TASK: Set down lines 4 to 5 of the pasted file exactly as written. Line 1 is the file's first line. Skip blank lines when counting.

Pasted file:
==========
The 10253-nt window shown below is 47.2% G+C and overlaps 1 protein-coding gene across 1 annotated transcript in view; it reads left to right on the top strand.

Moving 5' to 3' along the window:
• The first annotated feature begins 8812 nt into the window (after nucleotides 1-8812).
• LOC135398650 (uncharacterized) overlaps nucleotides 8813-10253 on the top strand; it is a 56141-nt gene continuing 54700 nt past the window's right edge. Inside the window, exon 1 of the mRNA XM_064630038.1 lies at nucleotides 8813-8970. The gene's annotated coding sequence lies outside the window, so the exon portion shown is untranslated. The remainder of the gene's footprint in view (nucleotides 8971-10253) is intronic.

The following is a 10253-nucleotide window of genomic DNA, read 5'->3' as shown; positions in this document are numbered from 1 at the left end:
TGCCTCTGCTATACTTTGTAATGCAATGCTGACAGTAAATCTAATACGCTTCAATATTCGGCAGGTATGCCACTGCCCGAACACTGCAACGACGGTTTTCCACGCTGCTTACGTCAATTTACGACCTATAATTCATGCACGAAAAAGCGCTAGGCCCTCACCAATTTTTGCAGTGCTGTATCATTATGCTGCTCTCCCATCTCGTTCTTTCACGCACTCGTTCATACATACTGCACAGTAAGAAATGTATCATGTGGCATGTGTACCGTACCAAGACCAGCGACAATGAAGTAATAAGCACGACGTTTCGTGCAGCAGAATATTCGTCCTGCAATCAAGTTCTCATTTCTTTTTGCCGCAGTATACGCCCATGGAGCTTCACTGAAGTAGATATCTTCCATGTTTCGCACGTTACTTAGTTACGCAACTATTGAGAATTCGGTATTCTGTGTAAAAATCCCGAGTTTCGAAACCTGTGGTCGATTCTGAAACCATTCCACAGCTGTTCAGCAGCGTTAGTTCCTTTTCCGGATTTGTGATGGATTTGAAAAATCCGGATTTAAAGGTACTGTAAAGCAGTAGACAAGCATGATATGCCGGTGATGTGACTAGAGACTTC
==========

• LOC135398650 (uncharacterized) overlaps nucleotides 8813-10253 on the top strand; it is a 56141-nt gene continuing 54700 nt past the window's right edge. Inside the window, exon 1 of the mRNA XM_064630038.1 lies at nucleotides 8813-8970. The gene's annotated coding sequence lies outside the window, so the exon portion shown is untranslated. The remainder of the gene's footprint in view (nucleotides 8971-10253) is intronic.

The following is a 10253-nucleotide window of genomic DNA, read 5'->3' as shown; positions in this document are numbered from 1 at the left end: